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I have made substantial gains in the stock market this year on stocks that I have held long term (> 1 year).

I understand that when I sell this stock, I will pay 15% capital gains tax.

I have heard that the capital gains tax is going up to 20%.

Three questions:

  1. Is this true?

  2. When is the last day I can sell my stock to lock-in the 15% rate?

  3. When is the earliest I can rebuy the same stock without getting into trouble with the IRS? Ideally I would sell it immediately to lock-in gains taxable at 15% and then re-buy, so I assume the IRS has considered this loophole.

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To the new visitor - This question dealt with tax changes which were scheduled to happen at the beginning of 2011. Those changes never happened. However, as of November 2012, very similar changes are scheduled to happen at the beginning of 2012. To Congress: Hey, 2010 called. They want their fiscal-policy uncertainty back. –  fennec Nov 28 '12 at 4:26
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To the new visitor - In the third sentence of @fennec's comment, read "... beginning of 2013" instead of "... beginning of 2012." –  Dilip Sarwate Nov 28 '12 at 11:32
    
dangit I keep typoing it. stupid years. who needs 'em. –  fennec Dec 4 '12 at 1:48

3 Answers 3

up vote 6 down vote accepted

The top long-term capital gains tax rate will rise to 20% effective 1 Jan, 2011, unless Congress decides to do something about it before then. (Will they? Who knows!! There's been talk about it, but, well, it's Congress. They don't even know what they're going to do.)

Anyway. The rules about when you can sell stock are mostly concerned with when you can realize a capital loss: if you sell a stock at a loss and then re-buy it for tax purposes within 30 days, it's a wash sale and not eligible for a deduction. However, I don't believe this applies to any stocks once you realize a gain - once you've realized the gain and paid your tax for it, it's all yours, locked in at whatever rate. Your replacement stock will be subject to short-term capital gains for the next year afterwards, and you might need to be careful with identifying the holding period on different lots of your stock, but I don't believe there will be any particular trouble.

Please do not rely entirely on my advice and consult also with your tax preparer or lawyer. :) And the IRS documentation:

Special Addendum for Nov/Dec 2012! Spoiler alert! Congress did indeed act: they extended the rates, but only temporarily, so now we're looking at tax hikes starting in 2013 instead, only the new top rate++ will be something like 23.8% on account of an extra 3.8% medicare tax on passive earnings (brought to you via Obamacare legislation). But the year and the rates' specifics aside, same thing still applies. And the Republican house and Democratic senate/President are still duking it out. Have fun.

++ 3.8% surtax applies to the lesser of (a) net investment income (b) income over $200,000 ($250k if married). 20% tax rate applies to people in the 15% income tax bracket for ordinary income or higher. Additional tax discounts for property held over 5 years may be available. Consult tax law and your favorite tax professional and prepare to be confused.

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Also, if you think that tax jump is crazy and gives you weird incentives, you should see the estate tax... it's going from 0 to 55%. –  fennec Nov 29 '10 at 21:09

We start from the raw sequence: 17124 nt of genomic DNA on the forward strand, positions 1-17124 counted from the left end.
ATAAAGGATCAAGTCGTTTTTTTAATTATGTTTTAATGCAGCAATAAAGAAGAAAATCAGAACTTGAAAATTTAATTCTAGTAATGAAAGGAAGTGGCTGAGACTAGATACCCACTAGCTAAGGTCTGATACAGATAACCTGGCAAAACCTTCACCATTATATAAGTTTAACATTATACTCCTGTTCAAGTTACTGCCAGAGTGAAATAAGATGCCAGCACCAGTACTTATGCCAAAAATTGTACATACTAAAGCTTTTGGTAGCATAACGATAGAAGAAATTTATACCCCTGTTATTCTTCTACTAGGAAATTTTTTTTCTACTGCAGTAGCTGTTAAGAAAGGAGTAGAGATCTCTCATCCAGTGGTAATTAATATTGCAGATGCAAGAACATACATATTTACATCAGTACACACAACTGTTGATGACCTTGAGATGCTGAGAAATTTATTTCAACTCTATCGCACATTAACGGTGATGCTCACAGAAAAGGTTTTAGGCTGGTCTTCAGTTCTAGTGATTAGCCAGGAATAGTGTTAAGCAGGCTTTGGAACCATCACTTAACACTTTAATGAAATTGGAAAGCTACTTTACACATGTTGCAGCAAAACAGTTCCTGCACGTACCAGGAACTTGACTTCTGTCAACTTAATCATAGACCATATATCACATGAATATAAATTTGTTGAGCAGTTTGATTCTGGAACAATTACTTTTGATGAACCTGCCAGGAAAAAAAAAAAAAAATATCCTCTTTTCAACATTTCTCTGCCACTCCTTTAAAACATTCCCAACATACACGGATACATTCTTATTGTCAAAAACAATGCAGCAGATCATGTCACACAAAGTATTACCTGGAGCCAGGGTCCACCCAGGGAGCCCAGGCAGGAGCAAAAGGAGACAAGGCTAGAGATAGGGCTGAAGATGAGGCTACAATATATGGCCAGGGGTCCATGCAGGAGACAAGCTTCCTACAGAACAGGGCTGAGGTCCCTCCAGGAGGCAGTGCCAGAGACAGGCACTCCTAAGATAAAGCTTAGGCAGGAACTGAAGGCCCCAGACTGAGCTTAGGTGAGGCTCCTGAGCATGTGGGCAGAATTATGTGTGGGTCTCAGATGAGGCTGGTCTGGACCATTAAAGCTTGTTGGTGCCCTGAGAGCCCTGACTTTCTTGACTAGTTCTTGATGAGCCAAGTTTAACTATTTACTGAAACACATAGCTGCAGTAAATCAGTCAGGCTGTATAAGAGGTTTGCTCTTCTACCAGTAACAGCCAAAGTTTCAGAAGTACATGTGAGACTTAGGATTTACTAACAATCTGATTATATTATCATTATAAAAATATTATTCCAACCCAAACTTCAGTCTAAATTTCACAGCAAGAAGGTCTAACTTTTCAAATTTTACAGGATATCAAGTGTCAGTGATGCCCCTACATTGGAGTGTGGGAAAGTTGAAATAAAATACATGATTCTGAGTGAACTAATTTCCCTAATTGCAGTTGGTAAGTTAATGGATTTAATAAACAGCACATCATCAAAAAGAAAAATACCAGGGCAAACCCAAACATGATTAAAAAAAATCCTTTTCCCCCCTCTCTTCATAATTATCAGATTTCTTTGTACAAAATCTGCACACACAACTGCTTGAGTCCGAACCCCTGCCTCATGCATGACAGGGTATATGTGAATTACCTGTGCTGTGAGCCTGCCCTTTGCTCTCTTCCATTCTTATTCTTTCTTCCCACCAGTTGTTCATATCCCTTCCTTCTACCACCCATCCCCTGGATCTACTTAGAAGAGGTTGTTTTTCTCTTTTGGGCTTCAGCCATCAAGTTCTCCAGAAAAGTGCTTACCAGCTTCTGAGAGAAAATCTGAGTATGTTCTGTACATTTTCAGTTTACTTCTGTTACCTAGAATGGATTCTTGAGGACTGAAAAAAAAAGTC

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2010? Did you mean 2011? –  MrChrister Nov 29 '10 at 22:45
    
So really, everyone should sell their stock to lock-in gains and then immediately rebuy? Is there a way to profit off the need for large mutual funds to do this by Jan 1? An derivative that increases in value when the volume of the underlying security goes up? –  John Shedletsky Nov 30 '10 at 19:18
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Actually it's going to be 2013. ;-) –  Jon S Aug 22 '12 at 16:37
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The sell/buy to pull the gain into this year can make sense for some. The flip side is that inherited stocks get a step up in basis, and avoid the cap gain completely. So a hold for life stock should just be held. –  JoeTaxpayer Nov 28 '12 at 1:14

For the record, now that 2011 is here we know that the capital gains tax rate didn't change. Congress extended it for two more years.

This shows the uncertainty in trying to maximize earnings based on future changes to the tax code.

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Consider doing things that will allow for tax deductions, such as short selling. The IRS has regulations on this as well.

And consider that Futures are taxed more favorably than other kinds of investments. (60% taxed as long term, 40% taxed as short term)

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Since I got downvoted for correct information, I have included links to official IRS taxation information: irs.gov/publications/p550/ch04.html and search "60/40 rule" without quotes and also read about the wash sale rules in regards to short selling –  RD. Jul 19 '11 at 20:16
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Since this question is coming up again now that it's 2013-cliff-season, I'll explain: you were downvoted because the original poster is concerned about primarily stock-related investments, and short-sold stocks and futures have significantly different behaviors and characteristics governing their risk and returns. They do not represent an effective substitute for the bulk of those investments. Your advice to consider them is only marginally more useful than if you had told them of some hypothetical way to avoid taxes by investing in rare artwork and tulip bulbs. –  fennec Nov 28 '12 at 4:01

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